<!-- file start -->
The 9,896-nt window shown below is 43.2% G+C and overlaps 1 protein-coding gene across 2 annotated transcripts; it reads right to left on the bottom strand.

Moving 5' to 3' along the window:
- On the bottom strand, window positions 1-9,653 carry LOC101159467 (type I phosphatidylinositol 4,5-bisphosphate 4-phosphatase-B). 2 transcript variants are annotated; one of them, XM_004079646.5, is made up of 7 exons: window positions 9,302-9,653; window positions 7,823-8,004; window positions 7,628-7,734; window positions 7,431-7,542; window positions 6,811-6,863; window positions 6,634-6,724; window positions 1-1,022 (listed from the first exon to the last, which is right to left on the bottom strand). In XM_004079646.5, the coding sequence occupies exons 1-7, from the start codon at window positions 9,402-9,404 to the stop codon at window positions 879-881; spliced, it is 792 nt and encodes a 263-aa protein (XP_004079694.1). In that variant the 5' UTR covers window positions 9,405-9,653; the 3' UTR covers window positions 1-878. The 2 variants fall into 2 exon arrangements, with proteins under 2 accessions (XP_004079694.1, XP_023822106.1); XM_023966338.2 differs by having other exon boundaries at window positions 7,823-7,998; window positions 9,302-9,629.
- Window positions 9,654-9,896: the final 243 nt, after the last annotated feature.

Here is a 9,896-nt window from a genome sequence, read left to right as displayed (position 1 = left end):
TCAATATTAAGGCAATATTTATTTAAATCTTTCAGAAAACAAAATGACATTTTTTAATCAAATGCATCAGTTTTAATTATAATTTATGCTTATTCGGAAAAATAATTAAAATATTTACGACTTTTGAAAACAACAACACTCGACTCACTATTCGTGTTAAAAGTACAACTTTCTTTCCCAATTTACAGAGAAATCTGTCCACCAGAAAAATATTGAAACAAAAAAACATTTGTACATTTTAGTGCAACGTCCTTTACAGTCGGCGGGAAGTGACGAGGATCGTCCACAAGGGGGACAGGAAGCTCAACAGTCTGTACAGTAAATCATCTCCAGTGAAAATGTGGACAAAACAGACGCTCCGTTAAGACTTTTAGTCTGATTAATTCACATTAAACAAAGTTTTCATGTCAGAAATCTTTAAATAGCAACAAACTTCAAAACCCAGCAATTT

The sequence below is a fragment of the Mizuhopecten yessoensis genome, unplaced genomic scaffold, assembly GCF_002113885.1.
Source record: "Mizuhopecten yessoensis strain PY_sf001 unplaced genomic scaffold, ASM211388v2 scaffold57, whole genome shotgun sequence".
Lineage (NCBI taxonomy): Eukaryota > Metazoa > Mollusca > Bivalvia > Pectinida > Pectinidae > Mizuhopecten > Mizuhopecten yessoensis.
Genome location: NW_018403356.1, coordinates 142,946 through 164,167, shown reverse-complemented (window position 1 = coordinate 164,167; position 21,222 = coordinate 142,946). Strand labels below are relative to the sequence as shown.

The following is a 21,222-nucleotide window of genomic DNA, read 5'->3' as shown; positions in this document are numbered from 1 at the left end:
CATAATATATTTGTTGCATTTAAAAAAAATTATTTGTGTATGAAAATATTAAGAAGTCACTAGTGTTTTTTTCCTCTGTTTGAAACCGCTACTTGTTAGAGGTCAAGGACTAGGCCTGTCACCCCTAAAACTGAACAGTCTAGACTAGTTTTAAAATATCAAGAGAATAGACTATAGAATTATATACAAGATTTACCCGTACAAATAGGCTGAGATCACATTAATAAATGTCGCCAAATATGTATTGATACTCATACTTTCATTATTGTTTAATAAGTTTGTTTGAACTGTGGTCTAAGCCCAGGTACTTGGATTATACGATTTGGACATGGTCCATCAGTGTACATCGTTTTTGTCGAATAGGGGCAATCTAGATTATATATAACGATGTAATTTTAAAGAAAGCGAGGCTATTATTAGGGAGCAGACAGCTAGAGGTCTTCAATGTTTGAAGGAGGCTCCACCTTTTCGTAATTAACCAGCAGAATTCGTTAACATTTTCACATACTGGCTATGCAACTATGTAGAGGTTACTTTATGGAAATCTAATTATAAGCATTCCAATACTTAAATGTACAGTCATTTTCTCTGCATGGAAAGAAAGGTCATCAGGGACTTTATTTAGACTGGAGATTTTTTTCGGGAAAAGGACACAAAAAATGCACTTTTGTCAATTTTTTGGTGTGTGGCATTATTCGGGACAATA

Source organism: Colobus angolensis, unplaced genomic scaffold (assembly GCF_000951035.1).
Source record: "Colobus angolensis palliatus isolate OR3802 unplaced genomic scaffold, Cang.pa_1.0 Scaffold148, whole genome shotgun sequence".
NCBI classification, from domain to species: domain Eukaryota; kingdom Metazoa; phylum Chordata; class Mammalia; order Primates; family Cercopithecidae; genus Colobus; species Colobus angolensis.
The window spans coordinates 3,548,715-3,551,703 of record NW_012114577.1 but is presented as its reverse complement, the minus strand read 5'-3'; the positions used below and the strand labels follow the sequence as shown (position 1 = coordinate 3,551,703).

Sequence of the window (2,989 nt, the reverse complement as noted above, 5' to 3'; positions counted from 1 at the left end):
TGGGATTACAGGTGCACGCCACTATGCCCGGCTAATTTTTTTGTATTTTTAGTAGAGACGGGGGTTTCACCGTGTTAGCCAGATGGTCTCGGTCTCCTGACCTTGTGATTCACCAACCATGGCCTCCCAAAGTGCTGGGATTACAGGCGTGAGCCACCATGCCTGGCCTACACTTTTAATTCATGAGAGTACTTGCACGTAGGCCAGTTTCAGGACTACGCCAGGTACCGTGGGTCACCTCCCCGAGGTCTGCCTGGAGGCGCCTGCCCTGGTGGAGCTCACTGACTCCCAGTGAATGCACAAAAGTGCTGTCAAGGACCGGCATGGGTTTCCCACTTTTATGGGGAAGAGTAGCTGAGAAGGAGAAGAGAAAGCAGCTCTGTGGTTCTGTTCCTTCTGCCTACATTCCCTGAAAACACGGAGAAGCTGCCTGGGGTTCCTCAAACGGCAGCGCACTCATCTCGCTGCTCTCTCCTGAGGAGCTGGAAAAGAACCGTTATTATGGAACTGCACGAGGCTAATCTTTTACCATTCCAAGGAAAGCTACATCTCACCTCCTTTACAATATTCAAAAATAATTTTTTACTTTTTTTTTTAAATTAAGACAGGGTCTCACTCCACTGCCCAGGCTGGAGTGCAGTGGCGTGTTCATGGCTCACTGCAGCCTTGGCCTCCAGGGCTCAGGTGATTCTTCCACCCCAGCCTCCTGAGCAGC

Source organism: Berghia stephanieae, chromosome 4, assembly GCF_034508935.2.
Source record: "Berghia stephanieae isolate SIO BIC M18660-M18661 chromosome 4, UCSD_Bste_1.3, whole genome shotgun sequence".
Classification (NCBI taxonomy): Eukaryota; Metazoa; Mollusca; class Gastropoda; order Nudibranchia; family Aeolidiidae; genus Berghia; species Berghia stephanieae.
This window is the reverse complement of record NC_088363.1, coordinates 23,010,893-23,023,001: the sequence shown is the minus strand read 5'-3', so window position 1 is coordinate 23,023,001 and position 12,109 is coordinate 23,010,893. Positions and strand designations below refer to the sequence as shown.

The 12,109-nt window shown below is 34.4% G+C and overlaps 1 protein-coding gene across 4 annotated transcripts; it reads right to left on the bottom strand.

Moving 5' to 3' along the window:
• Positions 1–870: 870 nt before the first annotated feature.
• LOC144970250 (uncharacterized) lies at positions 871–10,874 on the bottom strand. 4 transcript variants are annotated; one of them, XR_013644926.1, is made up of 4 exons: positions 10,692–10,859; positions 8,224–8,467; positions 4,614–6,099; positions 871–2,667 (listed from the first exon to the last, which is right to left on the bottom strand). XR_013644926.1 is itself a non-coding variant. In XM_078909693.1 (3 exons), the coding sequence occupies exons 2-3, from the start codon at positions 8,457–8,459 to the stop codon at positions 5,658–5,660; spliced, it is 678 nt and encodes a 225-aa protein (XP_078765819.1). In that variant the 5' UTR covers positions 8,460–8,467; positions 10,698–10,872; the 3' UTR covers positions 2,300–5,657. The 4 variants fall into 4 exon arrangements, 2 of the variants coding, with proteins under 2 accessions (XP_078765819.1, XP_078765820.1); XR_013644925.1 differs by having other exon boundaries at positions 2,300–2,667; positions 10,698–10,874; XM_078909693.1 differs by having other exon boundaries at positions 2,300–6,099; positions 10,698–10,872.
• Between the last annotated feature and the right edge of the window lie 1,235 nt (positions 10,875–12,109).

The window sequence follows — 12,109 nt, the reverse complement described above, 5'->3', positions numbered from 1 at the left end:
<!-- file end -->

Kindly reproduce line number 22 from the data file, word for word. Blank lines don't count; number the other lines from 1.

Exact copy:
This window is the reverse complement of record NC_088363.1, coordinates 23,010,893-23,023,001: the sequence shown is the minus strand read 5'-3', so window position 1 is coordinate 23,023,001 and position 12,109 is coordinate 23,010,893. Positions and strand designations below refer to the sequence as shown.